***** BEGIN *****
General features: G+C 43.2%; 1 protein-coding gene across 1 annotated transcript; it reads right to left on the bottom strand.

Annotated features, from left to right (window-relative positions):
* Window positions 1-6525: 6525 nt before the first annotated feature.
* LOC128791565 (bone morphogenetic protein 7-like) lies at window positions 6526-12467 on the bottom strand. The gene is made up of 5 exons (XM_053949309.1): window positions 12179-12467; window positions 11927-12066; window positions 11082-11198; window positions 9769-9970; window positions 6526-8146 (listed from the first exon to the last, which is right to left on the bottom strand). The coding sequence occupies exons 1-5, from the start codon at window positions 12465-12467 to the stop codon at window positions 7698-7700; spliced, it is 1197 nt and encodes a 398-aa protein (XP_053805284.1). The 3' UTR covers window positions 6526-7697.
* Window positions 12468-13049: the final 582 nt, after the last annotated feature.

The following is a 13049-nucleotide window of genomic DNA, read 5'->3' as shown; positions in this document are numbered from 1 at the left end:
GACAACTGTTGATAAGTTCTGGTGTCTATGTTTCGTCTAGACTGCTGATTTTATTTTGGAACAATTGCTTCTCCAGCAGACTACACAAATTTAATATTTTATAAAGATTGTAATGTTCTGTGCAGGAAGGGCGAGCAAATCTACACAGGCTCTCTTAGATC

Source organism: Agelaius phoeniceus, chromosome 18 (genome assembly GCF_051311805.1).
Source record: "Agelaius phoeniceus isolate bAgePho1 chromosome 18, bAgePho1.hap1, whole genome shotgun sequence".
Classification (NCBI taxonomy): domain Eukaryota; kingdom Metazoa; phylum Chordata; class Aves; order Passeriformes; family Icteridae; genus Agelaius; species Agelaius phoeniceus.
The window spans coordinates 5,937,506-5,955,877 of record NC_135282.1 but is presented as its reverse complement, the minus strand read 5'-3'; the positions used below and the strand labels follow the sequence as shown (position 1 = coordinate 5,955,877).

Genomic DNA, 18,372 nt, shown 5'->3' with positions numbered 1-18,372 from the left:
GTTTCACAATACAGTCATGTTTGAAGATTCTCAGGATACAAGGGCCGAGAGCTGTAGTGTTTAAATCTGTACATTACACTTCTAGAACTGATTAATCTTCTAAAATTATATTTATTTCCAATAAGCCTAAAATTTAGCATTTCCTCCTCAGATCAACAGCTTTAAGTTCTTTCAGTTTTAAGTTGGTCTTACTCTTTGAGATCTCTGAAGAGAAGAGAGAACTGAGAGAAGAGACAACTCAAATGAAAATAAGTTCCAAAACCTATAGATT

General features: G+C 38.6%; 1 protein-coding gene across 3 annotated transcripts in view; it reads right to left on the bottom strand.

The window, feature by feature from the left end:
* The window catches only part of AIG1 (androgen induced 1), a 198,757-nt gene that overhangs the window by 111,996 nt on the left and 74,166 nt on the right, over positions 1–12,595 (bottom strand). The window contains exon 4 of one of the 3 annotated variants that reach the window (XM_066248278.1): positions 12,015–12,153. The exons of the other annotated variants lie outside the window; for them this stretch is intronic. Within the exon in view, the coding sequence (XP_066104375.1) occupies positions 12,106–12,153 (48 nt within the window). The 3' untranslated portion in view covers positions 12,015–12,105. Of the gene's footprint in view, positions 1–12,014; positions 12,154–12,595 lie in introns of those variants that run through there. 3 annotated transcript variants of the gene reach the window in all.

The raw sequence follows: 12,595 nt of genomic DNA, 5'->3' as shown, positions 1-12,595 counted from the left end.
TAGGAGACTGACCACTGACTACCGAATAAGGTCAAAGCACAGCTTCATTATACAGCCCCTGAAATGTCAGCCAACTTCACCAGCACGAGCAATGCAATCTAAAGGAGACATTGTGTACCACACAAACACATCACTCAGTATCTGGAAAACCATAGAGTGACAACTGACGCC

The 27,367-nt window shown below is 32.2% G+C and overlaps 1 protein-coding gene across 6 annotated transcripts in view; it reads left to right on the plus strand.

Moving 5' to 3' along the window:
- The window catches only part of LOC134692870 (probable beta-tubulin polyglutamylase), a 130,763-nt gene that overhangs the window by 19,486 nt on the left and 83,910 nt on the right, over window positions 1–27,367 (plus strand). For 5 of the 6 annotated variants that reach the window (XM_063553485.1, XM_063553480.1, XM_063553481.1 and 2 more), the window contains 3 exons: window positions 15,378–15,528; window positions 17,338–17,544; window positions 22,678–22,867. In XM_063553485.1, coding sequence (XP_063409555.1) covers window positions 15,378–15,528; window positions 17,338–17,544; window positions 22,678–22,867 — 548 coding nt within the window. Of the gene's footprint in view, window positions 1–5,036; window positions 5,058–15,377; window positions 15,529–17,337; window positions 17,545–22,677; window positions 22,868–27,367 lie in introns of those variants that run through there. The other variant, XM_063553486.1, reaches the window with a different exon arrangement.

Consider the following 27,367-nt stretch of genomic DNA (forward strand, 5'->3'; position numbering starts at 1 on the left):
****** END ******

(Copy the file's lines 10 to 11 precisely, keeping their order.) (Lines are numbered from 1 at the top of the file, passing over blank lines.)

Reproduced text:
Classification (NCBI taxonomy): domain Eukaryota; kingdom Metazoa; phylum Chordata; class Aves; order Passeriformes; family Icteridae; genus Agelaius; species Agelaius phoeniceus.
The window spans coordinates 5,937,506-5,955,877 of record NC_135282.1 but is presented as its reverse complement, the minus strand read 5'-3'; the positions used below and the strand labels follow the sequence as shown (position 1 = coordinate 5,955,877).